Vaccination can start in Jan, normalcy by Oct, says Poonawalla

The emergency use licence for the coronavirus vaccine may be issued by the month-end, but the actual licence for wider use might come in at a later date, he said.

COVID-19
Earlier, US pharma giant Pfizer had insisted on being granted indemnity by the Government of India, similar to the kind it got in the UK.

Adar Poonawalla, the CEO of Pune-based Serum Institute of India (SII), has said that the COVID-19 vaccination drive in India will commence from January 2021 — if SII gets emergency-use authorisation soon — and life would probably get back to normal by September-October next year.

“By this month-end, we might get an emergency licence [for the coronavirus vaccine], but the actual licence for wider use might come in at a later date. But we are confident that if the regulators give a nod, India’s vaccination drive can start by January 2021,” he said at an event.

Also read: Claims over availability of COVID vaccine false: Serum Institute

Advertisement

Poonawalla added: “Once 20 per cent of India gets the coronavirus vaccine, we can hopefully see the confidence and sentiments coming back, and by September-October next year, hopefully, there will be enough vaccines for everyone and normal life can return.”

SII and Bharat Biotech have applied for emergency-use authorisation of their respective vaccine candidates. Last week, the subject expert committee (SEC) of the Central Drugs Standard Control Organisation (CDSCO) asked for additional safety and efficacy data from the two companies for both the coronavirus vaccine candidates to proceed with the applications.

Also read: Explainer: What is the emergency authorisation for COVID vaccine

SII has presented its proposal for grant of emergency-use authorisation along with interim safety data from phases 2 and 3 clinical trials done in India and the interim safety and efficacy results of phases 2 and 3 trials, and phase 3 clinical trial done in the UK and other countries, before the committee.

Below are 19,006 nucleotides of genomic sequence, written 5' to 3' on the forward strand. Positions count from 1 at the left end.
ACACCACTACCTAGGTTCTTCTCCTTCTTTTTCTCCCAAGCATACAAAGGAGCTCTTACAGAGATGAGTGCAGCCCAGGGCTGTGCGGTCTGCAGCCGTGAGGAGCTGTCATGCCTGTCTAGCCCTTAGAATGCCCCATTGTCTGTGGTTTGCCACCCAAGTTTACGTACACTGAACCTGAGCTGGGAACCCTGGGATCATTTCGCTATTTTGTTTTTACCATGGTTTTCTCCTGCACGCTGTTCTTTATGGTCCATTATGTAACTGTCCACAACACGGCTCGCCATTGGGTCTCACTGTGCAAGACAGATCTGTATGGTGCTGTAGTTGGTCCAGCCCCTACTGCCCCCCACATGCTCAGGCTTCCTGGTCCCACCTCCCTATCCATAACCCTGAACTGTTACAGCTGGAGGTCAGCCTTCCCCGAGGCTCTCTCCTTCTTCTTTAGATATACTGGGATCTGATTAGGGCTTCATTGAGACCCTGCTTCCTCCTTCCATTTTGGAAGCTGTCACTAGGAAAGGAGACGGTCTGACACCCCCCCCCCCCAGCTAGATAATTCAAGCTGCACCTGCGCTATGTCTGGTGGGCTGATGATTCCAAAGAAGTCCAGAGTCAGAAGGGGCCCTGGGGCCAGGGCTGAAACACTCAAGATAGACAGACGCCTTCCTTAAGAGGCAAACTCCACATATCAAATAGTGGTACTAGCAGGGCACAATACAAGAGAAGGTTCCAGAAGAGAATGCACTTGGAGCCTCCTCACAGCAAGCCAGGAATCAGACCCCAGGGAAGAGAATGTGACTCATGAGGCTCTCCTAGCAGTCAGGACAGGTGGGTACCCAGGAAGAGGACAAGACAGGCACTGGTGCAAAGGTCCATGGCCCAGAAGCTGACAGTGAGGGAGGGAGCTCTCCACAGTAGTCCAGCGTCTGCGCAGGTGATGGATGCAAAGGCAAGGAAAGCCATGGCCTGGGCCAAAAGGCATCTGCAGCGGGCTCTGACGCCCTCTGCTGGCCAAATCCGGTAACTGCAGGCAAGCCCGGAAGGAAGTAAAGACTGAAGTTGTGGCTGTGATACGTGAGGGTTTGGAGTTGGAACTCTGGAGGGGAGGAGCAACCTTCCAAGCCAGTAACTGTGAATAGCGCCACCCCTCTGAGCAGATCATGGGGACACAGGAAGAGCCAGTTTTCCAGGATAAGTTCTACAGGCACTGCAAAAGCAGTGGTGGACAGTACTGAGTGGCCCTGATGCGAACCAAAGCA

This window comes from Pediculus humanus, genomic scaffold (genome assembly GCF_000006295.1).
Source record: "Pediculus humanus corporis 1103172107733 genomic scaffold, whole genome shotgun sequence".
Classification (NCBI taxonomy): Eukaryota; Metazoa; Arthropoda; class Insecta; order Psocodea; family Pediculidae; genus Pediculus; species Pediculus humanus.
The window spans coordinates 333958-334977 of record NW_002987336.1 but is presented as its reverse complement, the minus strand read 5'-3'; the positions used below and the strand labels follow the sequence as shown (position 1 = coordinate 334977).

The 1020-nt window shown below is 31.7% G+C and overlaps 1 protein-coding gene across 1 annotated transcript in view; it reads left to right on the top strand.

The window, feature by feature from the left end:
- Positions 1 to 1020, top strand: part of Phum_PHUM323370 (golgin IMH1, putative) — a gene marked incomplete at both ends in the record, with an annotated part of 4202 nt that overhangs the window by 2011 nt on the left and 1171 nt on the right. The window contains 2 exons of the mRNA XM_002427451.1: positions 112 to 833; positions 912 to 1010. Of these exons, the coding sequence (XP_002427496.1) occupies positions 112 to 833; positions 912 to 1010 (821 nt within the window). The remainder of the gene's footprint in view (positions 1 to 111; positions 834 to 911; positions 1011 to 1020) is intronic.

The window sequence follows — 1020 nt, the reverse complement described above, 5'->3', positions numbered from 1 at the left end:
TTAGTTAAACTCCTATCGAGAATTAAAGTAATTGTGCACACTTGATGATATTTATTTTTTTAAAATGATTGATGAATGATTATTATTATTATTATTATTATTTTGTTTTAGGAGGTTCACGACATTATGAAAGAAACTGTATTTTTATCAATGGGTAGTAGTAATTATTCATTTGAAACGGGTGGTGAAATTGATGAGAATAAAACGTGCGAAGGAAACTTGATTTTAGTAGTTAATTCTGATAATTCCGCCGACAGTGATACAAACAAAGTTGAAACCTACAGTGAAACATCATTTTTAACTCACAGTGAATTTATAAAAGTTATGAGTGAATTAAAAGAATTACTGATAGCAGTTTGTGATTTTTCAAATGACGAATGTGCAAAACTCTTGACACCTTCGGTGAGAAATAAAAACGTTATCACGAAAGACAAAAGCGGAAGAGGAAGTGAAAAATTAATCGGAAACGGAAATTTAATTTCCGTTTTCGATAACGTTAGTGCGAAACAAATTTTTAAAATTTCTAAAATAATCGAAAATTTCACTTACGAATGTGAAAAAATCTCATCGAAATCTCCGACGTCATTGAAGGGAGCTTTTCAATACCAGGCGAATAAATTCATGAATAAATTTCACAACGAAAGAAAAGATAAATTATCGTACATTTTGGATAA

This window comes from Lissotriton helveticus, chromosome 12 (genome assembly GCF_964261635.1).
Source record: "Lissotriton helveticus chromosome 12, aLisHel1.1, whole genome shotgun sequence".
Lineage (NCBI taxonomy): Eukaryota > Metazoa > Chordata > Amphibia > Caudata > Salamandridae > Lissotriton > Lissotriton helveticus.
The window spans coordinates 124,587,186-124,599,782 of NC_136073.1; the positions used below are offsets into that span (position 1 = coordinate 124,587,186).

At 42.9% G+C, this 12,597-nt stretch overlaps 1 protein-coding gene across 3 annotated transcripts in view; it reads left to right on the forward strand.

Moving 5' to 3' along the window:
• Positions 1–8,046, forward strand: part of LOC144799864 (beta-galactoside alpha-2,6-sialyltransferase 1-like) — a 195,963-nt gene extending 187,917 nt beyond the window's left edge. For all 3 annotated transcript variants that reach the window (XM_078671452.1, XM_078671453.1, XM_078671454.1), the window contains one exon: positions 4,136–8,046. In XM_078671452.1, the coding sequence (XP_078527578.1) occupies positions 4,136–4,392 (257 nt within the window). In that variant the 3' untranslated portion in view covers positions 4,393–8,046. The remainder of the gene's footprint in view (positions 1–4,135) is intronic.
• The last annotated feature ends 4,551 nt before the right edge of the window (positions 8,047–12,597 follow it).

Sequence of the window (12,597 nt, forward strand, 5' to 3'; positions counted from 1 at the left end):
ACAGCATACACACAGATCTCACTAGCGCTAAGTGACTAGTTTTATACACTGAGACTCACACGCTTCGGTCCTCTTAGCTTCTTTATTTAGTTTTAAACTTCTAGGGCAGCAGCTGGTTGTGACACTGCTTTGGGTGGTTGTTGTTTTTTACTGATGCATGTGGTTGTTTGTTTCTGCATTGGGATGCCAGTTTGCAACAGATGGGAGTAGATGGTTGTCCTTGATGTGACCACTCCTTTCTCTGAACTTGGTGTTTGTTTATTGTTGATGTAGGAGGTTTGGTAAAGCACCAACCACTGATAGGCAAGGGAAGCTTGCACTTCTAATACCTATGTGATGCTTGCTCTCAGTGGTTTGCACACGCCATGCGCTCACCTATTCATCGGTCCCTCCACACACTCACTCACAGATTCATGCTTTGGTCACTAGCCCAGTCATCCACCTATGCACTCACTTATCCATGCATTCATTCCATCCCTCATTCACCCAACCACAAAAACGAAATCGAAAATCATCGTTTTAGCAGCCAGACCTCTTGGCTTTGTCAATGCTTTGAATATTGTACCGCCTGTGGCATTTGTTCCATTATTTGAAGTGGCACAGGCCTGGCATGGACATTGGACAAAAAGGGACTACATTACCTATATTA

The expert committee then asked SII to submit an updated safety data of phases 2 and 3 clinical trials in India; immunogenicity data from the clinical trial in the UK and India; along with the outcome of the assessment of the UK Medicines and Healthcare products Regulatory Agency (MHRA) for grant of emergency-use authorisation.

The government has said in a draft SOP,  given by the health ministry to all states and union territories, that it is aiming to vaccinate up to 100 people per day at a site. It added that it can also raise the number to 200 if adequate resources are available. “If in any case, more than 200 people are being vaccinated within a session, then a whole team of five people will have to be deployed separately (one vaccine officer and four vaccination officers),” the government said.

Poonawalla said SII is preparing enough vaccines for both the government and private players. He added the government wants to procure 300-400 million doses by July 2021.

Central government guidelines

The central government has issued ‘COVID-19 Vaccines Operational Guidelines’ to states and Union territories. One of the guidelines is that states should ensure that each district gets vaccines from only one manufacturer to avoid “mixing”. It also states that first priority for vaccination is to be given to healthcare workers, frontline workers, people aged above 50 years, and those of any age group with comorbidities such as diabetes, hypertension, lung diseases, etc.

The guidelines also recognises that it is possible that vaccine vials come without a date of expiry but that should not stop officials from administering it. There is also a stipulation for all open vials to be discarded at the end of each session. The guidelines have also clearly defined the roles of each ministry and development partners such as the World Health Organization (WHO), Unicef, among others.

The vaccine drive will be coordinated by 20 ministries, including the Ministry of Sports, Home Affairs, Railways, Minority Affairs, Housing, Defence, Power, Labour and Women and Child Development. It will be supervised by the National Expert Group on Vaccine Administration for COVID-19 (NEGVAC), chaired by Niti Aayog member (health), Dr V K Paul.

 

 

 

Get breaking news and latest updates from India
and around the world on thefederal.com
FOLLOW US: